I haven’t updated the site in awhile. A lot of important stories popped up while I’ve been working on my documentary, Knowledge Report. It’s time I catch up with some of the amazing coverage, starting with this Lateline report from Australia about Valeska Paris Guider who says she was held against her will on the Scientology cruise ship Freewinds for 6 years and made to do hard labour.
Tony Ortega followed up with a lengthy interview with Valeska.
Valeska alleges that church leader David Miscavige, in order to keep her away from her mother, had Valeska kept in isolation away from her mother at Flag Land Base, in Clearwater, Florida while she was only 17 years old. The next year, in September 1996, after she had turned 18, she was then moved to the Freewinds, the cruise ship that sails the Caribbean and caters to wealthy Scientologists paying for the highest level of spiritual training, Operating Thetan level eight, or “OT VIII.” Valeska joined the Sea Org that works on the ship. She says she was told her stay would only be two weeks. Instead, she spent the next twelve years there, unable to leave. For several months, she alleges, she was punished with an assignment in the ship’s engine room, where at one point she passed out from the noise and heat.
For the first six years of her imprisonment, she had an escort assigned to her whenever she left the ship. But even after that, she says, she was conditioned to believe there was no escaping the Freewinds.
“When I first went there, I hated being there, and I wanted to leave,” she says. “I knew that wasn’t going to happen, so I began to accept that that was the way it was going to be,” she says.
She compares it to the experience of Jaycee Lee Dugard, the girl who was held for 18 years in a California backyard and despite the ability to escape, felt completely resigned to being held captive.
“You’re so resigned to it,” she says. “I had grown up in Sea Org. I never had a bank account. You get 50 dollars a week. You don’t have a passport. If you want to leave the ship, you have to go down the gangway, and there’s a security guard there 24 hours a day.” (Valeska’s passport had been taken from her when she boarded the ship; the church says that was just maritime procedure.)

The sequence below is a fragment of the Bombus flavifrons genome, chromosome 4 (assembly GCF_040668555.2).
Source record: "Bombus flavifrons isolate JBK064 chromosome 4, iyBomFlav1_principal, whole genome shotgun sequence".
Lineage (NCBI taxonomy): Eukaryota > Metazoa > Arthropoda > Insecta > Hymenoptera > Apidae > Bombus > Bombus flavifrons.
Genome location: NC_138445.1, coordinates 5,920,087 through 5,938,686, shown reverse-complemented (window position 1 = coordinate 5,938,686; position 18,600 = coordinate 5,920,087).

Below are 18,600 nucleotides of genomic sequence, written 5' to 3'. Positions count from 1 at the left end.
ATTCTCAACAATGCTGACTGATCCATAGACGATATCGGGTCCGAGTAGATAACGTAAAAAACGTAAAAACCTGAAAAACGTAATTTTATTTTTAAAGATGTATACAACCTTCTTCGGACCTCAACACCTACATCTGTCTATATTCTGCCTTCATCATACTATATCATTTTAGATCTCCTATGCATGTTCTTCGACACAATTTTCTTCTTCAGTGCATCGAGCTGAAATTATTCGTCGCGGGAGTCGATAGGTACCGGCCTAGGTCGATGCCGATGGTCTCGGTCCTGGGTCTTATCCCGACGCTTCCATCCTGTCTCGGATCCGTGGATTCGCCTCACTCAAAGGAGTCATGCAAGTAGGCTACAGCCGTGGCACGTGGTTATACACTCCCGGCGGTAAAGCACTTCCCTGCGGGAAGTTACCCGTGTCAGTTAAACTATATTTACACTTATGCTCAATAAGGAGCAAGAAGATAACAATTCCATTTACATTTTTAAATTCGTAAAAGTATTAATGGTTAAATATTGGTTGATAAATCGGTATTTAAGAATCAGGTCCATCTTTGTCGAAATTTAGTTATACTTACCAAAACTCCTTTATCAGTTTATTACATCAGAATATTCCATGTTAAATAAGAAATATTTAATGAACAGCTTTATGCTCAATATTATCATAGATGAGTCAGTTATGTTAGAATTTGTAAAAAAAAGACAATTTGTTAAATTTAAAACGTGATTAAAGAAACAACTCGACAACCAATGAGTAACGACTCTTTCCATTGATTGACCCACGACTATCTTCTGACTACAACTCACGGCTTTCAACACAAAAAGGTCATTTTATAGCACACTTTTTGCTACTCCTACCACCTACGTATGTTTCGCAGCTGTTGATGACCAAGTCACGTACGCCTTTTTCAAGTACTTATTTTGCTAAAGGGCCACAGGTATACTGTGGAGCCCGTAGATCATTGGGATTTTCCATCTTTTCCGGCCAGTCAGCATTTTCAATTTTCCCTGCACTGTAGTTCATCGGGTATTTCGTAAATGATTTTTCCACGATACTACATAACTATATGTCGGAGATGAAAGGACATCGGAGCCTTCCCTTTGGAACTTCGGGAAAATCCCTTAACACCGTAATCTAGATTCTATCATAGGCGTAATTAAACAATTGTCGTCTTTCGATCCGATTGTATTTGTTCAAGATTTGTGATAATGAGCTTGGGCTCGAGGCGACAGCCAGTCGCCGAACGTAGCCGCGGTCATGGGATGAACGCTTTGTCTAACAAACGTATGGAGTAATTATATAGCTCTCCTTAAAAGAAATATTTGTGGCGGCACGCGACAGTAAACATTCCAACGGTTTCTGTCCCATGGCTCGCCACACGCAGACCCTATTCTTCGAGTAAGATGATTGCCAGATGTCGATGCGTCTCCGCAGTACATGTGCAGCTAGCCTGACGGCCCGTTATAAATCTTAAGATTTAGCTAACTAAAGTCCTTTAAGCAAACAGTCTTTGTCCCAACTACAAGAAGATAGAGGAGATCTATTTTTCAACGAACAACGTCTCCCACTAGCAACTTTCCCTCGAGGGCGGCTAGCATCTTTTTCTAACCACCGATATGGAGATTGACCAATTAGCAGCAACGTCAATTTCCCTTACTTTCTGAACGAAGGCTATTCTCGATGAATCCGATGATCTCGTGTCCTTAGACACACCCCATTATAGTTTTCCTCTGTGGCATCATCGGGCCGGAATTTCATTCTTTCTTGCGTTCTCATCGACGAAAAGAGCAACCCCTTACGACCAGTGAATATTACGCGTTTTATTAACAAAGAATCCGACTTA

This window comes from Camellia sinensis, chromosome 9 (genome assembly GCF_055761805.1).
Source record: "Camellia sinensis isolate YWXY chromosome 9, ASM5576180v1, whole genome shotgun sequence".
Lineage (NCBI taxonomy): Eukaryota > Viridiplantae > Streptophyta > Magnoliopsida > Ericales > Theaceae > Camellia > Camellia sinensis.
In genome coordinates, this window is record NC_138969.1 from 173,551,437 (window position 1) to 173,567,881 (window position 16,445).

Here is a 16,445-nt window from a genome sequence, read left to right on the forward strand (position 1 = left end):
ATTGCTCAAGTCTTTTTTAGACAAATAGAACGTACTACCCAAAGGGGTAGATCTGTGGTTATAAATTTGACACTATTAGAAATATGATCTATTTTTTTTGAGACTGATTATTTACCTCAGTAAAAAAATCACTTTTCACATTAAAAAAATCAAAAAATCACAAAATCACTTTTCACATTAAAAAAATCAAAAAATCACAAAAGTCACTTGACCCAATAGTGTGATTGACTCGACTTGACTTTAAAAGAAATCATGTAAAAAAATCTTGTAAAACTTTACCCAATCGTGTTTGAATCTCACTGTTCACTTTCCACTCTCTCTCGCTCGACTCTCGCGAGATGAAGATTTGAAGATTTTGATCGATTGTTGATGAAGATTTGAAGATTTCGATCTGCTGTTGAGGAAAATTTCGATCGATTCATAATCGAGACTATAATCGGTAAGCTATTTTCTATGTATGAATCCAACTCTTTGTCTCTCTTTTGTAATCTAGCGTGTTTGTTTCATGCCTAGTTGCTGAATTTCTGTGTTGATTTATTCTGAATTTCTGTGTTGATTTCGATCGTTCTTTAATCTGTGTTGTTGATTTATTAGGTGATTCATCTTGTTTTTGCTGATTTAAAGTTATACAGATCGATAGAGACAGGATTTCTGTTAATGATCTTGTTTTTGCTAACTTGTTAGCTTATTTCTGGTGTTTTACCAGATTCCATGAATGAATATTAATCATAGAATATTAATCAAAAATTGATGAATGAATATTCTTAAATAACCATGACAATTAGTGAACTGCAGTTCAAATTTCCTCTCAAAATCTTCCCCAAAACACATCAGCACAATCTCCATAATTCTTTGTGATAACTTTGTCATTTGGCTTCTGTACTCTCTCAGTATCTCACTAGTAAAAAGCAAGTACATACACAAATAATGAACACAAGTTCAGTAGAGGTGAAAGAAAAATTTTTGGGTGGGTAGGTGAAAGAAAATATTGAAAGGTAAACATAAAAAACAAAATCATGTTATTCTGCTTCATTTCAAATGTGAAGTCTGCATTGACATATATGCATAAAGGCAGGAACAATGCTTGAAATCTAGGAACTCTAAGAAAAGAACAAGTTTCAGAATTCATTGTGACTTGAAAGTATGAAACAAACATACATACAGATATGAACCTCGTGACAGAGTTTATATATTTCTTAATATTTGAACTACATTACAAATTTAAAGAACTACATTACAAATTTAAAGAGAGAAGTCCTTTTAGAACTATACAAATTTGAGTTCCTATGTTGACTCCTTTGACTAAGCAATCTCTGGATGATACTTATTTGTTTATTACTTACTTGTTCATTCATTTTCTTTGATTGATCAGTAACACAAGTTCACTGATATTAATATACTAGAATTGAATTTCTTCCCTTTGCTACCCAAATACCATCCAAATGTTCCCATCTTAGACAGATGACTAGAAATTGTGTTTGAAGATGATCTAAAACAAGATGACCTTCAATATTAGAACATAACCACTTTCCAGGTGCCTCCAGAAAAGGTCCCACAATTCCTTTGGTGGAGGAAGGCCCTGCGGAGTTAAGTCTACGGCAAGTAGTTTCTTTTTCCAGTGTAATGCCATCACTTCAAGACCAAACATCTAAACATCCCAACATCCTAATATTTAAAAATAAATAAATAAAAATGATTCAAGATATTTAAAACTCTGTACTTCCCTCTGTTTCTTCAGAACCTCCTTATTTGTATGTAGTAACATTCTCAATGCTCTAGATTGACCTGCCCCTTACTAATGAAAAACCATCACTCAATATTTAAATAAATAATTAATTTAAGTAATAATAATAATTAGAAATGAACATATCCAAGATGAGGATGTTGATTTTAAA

“You were taught that Scientology was the only answer. You think you’re doing the right thing,” she says, adding that Sea Org members are constantly made to feel that they haven’t done enough to “clear the planet” for Scientology’s advancement. “They make you feel that you could always do more. I never really took any days off. That’s your whole life, basically.”
Valeska was put aboard the Freewinds in 1996. For her first six years, she worked as a waitress in one of the ship’s restaurants. In 2002, she spent a short time as a “word clearer,” a technical position that had her helping Scientologists understand the arcane terms of L. Ron Hubbard’s “technology.” She then supervised cases, and then became an auditor and an instructor of courses.
I had to ask her: some people might not find that so bad, working in a restaurant and then giving classes while sailing around the Caribbean.
“Well, the schedule in the Sea Org is very different than in the real world. You’d get up at 6 and go to work, and you’d work until midnight. In 1997 and 1998, after our regular jobs we were up every night until 4 am cleaning up asbestos,” she says. “There was rubble on the deck. We’d have to go behind the guys doing renovations, vacuuming up dirt until 4 in the morning.”
Read Tony’s full interview with Valeska. which lead to legal threats against her from Scientology. Tony also conducted a corroborating interview with Ramana Dienes-Browning. All are well worth reading. After this followup story from A Current Affair, you’ll find Scientology’s feeble response.